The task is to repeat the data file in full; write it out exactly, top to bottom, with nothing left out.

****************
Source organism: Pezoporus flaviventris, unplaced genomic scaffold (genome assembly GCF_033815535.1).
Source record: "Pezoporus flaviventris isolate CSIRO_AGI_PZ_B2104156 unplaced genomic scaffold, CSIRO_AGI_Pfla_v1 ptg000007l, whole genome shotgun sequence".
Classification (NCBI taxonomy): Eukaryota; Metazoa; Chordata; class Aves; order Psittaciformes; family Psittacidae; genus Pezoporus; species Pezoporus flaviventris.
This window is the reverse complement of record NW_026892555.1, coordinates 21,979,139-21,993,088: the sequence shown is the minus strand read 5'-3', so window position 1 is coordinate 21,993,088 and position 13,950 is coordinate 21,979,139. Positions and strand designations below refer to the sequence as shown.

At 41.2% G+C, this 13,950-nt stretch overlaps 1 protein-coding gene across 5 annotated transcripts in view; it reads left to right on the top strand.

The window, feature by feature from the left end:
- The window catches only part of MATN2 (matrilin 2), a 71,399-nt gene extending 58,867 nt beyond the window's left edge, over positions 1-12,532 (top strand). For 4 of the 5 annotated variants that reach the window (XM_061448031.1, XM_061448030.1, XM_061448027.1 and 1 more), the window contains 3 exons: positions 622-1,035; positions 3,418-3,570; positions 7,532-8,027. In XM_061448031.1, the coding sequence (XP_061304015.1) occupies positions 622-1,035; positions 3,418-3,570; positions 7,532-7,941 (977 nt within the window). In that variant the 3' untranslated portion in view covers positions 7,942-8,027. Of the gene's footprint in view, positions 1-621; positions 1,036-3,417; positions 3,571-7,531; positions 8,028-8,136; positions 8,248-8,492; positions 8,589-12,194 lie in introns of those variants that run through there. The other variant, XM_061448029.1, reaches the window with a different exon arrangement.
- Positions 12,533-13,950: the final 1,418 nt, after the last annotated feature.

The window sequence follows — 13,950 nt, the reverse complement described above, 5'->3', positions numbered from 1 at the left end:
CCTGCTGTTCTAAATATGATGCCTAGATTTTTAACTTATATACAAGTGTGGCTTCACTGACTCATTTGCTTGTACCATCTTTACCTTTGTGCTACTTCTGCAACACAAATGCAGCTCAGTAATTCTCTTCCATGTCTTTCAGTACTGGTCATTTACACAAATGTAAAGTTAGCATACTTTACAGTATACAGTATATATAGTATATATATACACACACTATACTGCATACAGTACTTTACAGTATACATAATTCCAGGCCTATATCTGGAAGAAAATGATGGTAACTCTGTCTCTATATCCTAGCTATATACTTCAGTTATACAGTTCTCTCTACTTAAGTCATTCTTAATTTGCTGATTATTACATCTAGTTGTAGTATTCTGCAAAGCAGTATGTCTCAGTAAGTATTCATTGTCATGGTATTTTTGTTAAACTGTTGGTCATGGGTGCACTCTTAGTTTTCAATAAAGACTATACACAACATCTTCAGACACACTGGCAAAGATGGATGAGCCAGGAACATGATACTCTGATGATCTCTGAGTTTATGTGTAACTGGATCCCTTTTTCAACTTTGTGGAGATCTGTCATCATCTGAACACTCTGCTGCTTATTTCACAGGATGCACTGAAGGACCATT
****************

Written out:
Source organism: Pezoporus flaviventris, unplaced genomic scaffold (genome assembly GCF_033815535.1).
Source record: "Pezoporus flaviventris isolate CSIRO_AGI_PZ_B2104156 unplaced genomic scaffold, CSIRO_AGI_Pfla_v1 ptg000007l, whole genome shotgun sequence".
Classification (NCBI taxonomy): Eukaryota; Metazoa; Chordata; class Aves; order Psittaciformes; family Psittacidae; genus Pezoporus; species Pezoporus flaviventris.
This window is the reverse complement of record NW_026892555.1, coordinates 21,979,139-21,993,088: the sequence shown is the minus strand read 5'-3', so window position 1 is coordinate 21,993,088 and position 13,950 is coordinate 21,979,139. Positions and strand designations below refer to the sequence as shown.

At 41.2% G+C, this 13,950-nt stretch overlaps 1 protein-coding gene across 5 annotated transcripts in view; it reads left to right on the top strand.

The window, feature by feature from the left end:
- The window catches only part of MATN2 (matrilin 2), a 71,399-nt gene extending 58,867 nt beyond the window's left edge, over positions 1-12,532 (top strand). For 4 of the 5 annotated variants that reach the window (XM_061448031.1, XM_061448030.1, XM_061448027.1 and 1 more), the window contains 3 exons: positions 622-1,035; positions 3,418-3,570; positions 7,532-8,027. In XM_061448031.1, the coding sequence (XP_061304015.1) occupies positions 622-1,035; positions 3,418-3,570; positions 7,532-7,941 (977 nt within the window). In that variant the 3' untranslated portion in view covers positions 7,942-8,027. Of the gene's footprint in view, positions 1-621; positions 1,036-3,417; positions 3,571-7,531; positions 8,028-8,136; positions 8,248-8,492; positions 8,589-12,194 lie in introns of those variants that run through there. The other variant, XM_061448029.1, reaches the window with a different exon arrangement.
- Positions 12,533-13,950: the final 1,418 nt, after the last annotated feature.

The window sequence follows — 13,950 nt, the reverse complement described above, 5'->3', positions numbered from 1 at the left end:
CCTGCTGTTCTAAATATGATGCCTAGATTTTTAACTTATATACAAGTGTGGCTTCACTGACTCATTTGCTTGTACCATCTTTACCTTTGTGCTACTTCTGCAACACAAATGCAGCTCAGTAATTCTCTTCCATGTCTTTCAGTACTGGTCATTTACACAAATGTAAAGTTAGCATACTTTACAGTATACAGTATATATAGTATATATATACACACACTATACTGCATACAGTACTTTACAGTATACATAATTCCAGGCCTATATCTGGAAGAAAATGATGGTAACTCTGTCTCTATATCCTAGCTATATACTTCAGTTATACAGTTCTCTCTACTTAAGTCATTCTTAATTTGCTGATTATTACATCTAGTTGTAGTATTCTGCAAAGCAGTATGTCTCAGTAAGTATTCATTGTCATGGTATTTTTGTTAAACTGTTGGTCATGGGTGCACTCTTAGTTTTCAATAAAGACTATACACAACATCTTCAGACACACTGGCAAAGATGGATGAGCCAGGAACATGATACTCTGATGATCTCTGAGTTTATGTGTAACTGGATCCCTTTTTCAACTTTGTGGAGATCTGTCATCATCTGAACACTCTGCTGCTTATTTCACAGGATGCACTGAAGGACCATT